running a satirical website mocking local representatives online. Indeed, face-to-face
interactions along with media – old and new – play a crucial role here. It is particularly in
cities that SNSs (and dominantly Facebook) became tools of and arenas for these practices.
However, as one of our interviewees who works as a citizen journalist suggests, using
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Facebook, blogging or publishing online can be seen as substitutes for or extensions of
older “material” practices:
When something intrigued me, I was underlining and cutting it out [from newspapers] and showing it to
other people thinking it was good for them to read it. [...] But I often talk with political scientists and other
experts [...] and then I mediate the information to other people. Recently, I was talking about it to people
around the pub table, now I mediate it to readers, so there is no... I don’t see any substantial change.
(Journalist, male, 38)
The role and importance of SNSs as tools of engagement and participation in cities
and villages dier clearly. All our interviewees followed a wide range of particular paths
to reception and interaction, gathering knowledge and information, persuading others
about organizations, projects and planned events. However, we can argue that SNSs play
a dominant (even though not exclusive) role in the (sub)activism of our interviewees who
live in cities.
Although our study has limits due to the use of a qualitative method and sample size,
we can formulate yet another generalization that could serve as a hypothesis: While in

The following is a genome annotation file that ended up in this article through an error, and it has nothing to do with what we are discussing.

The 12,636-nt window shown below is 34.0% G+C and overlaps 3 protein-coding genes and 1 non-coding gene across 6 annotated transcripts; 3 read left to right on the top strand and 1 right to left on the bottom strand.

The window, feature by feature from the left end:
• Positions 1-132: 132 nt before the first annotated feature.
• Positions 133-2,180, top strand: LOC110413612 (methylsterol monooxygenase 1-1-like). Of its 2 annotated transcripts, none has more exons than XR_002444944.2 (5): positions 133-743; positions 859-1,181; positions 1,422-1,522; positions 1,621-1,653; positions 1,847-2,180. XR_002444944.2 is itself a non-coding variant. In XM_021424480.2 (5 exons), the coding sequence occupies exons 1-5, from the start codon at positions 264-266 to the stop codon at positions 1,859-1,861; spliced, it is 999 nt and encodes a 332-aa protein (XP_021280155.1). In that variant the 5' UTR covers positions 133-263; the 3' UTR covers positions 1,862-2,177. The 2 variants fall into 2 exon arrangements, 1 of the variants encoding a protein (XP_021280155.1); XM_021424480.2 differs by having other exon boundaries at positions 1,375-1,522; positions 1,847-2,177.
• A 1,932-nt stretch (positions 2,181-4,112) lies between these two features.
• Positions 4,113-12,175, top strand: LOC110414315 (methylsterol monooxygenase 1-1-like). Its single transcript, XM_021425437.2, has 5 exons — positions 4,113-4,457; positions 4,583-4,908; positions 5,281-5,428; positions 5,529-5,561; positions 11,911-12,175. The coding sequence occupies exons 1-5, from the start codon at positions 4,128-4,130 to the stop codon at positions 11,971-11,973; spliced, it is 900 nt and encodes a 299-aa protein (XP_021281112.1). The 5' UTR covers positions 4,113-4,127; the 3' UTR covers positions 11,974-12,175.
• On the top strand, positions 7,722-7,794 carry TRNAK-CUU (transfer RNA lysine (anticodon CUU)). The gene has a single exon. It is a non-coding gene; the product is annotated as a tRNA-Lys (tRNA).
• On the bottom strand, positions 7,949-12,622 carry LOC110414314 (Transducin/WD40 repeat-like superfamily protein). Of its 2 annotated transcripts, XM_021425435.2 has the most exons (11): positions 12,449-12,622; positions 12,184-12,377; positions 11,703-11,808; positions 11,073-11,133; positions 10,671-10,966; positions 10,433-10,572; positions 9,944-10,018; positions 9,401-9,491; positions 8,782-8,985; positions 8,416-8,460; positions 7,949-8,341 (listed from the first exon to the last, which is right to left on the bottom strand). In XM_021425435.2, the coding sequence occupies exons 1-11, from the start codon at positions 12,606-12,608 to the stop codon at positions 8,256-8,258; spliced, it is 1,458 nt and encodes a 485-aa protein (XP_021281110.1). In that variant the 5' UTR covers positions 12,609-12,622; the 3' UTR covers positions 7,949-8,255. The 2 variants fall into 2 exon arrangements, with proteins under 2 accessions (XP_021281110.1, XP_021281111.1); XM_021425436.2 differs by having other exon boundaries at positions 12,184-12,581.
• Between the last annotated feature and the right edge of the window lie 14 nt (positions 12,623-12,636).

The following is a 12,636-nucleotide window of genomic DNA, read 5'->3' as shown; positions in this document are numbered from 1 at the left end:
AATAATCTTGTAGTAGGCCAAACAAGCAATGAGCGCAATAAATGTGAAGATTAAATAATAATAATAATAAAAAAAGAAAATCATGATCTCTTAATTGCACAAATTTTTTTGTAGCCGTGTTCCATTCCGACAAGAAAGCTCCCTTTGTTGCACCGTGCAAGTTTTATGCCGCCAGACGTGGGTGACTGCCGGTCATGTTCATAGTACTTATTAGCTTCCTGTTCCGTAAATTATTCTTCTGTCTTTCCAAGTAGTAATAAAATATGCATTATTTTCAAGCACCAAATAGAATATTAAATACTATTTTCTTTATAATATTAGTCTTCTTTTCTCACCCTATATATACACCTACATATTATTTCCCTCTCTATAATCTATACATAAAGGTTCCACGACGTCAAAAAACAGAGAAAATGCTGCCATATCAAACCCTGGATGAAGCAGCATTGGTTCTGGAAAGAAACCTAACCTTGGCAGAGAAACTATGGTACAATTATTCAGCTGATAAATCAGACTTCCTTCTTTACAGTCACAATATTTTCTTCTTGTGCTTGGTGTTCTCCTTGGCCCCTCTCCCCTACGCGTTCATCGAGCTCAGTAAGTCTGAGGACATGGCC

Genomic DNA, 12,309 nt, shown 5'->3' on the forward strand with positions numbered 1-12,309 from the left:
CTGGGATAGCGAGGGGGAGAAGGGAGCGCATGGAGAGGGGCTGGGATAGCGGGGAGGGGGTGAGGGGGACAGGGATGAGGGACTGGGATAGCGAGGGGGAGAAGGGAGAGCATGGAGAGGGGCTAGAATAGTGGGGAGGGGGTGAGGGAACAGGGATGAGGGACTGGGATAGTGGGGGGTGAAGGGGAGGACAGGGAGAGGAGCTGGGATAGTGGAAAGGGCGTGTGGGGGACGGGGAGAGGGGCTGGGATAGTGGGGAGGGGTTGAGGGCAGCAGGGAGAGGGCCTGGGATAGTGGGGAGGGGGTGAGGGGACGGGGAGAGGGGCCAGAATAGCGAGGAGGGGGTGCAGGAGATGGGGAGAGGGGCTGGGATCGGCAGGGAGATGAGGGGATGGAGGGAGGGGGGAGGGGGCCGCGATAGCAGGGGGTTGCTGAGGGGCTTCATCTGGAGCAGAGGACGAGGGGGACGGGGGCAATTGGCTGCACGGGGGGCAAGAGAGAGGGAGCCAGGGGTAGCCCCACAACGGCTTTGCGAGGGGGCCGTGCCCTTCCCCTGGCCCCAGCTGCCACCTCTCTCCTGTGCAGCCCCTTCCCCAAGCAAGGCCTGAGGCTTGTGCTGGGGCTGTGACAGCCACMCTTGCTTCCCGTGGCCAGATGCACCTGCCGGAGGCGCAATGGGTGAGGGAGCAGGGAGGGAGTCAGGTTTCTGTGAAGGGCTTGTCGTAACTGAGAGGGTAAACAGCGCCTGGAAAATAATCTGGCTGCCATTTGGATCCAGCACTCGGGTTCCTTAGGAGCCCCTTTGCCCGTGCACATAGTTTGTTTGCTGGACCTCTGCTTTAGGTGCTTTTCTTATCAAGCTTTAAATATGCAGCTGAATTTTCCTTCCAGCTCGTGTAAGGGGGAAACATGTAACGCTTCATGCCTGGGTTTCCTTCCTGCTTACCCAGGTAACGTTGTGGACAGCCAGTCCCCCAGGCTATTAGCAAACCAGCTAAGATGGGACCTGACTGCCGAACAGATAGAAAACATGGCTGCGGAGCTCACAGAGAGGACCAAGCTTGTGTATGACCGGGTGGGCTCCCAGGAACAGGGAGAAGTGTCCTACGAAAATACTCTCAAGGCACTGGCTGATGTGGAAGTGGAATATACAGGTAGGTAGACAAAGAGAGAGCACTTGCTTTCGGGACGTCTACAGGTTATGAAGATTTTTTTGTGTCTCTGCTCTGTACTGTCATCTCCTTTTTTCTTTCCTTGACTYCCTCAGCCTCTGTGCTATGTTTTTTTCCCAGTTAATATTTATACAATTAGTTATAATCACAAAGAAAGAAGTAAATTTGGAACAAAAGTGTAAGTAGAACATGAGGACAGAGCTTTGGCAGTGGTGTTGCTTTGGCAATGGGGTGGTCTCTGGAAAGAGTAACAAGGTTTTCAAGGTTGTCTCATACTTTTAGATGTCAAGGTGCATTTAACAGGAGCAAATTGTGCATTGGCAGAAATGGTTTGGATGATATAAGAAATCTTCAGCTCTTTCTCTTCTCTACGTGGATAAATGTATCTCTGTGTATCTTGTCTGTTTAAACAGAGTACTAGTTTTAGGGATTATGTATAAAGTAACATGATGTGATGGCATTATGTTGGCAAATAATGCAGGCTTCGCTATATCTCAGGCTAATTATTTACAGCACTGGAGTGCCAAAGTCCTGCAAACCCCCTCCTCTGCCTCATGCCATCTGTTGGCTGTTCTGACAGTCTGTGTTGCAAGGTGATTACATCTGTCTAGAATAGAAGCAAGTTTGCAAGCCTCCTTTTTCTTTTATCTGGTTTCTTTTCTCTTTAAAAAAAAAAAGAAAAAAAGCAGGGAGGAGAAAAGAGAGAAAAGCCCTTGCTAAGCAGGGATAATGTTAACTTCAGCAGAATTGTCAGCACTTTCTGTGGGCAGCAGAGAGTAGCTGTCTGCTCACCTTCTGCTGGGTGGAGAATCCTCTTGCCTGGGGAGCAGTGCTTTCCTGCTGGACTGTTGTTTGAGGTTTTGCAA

the “republican” cities included in our sample we have encountered a more colourful
range of topics, in the “communitarian” villages we saw a more diverse and selective
use of specic communication channels: interviewees from villages quite reexively
stratied their choices of channels by particular topics or according to recipients’ personal
knowledge. In communitarian” villages the interaction component of political and public
agency seems to be more balanced between face-to-face interaction, email, SNSs and
information websites, phone and physicalmedia. Yet physicalmedia namely local
and municipal print publications, public announcement systems and public notice boards
play a crucial role in spreading information within rural communities covered in our
study. While some of the interviewees from villages consider Facebook useful in relation
to local youth and children, older community members are commonly addressed via
print media (municipal papers, leaets) distributed around the place or pinned to local
noticeboards serving as a Facebook wall for the elderly”: “Well, we use Facebook a lot
[...]. When we put it on our [Facebook] wall, you can see more children when we put it
just on the municipal noticeboard on the square. [Laughing.] Obviously, children stick to
Facebook, so we have to too.” (Worker at a youth centre, female, 36) Nevertheless, face-